But after finishing a completely shit-tastic paranormal (seriously, it had plot holes I could drive a Star Destroyer through, not to mention some of the flattest writing I've seen in a long time), I just plowed through Death Star, which a friend gave me last weekend. Everyone knows I'm a big ol' Imperial sympathizer, so it was great to see nuanced Imperial characters in profic, but what struck me more was how much better written that book was (and actually, the two Terminator novels I read as well, even though I really can't stand Alan Dean Foster) than any of the romance novels I'd sampled. And it was mass-market genre fiction, not exactly a novel that was trumpeted as the next Finnegan's Wake or something. I devoured that book, and all I had left was another paranormal, one that was a huge bestseller and one that a lot of people really seemed to love (I won't name names...there's no point, really). Anyway, I started it and wanted to claw my eyes out within the first 20 pages.

Dark, brooding, alpha hero? Check.

Total Mary Sue heroine with psychic powers, cascading raven hair, huge "sapphire" eyes, and a teeny-tiny waist? Check.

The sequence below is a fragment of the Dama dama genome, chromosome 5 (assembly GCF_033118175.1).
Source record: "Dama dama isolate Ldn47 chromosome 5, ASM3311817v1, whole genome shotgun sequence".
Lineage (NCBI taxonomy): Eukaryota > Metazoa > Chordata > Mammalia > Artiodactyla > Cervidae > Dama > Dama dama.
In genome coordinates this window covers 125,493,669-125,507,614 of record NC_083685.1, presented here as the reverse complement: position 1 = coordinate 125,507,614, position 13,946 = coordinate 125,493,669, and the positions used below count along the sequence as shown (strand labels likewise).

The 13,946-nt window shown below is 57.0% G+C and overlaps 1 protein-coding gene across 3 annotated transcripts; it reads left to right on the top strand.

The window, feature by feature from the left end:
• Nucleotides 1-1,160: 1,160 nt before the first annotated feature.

I was willing to overlook that. OK, some people like the overblown, purple approach to these things.

But then the author started head-hopping all over the place, and I threw the book away in disgust. I've ranted about that before, so I'll spare you the reruns, but seriously -- does NO ONE in the romance editorial field know what the hell third person limited is? It's not as if this book was purposely written in the omniscient p.o.v. I could have put up with that, even though it irritates the snot out of me. No, the author was in tight third person at the beginning and then started bouncing back and forth between the hero and heroine once they were actually in the same scene together. I felt like I was getting mental whiplash trying to keep up. Is he looking at her? Is she looking at him? I have no freakin' idea. Who am I supposed to be relating to in the scene? God knows, because I sure as hell didn't.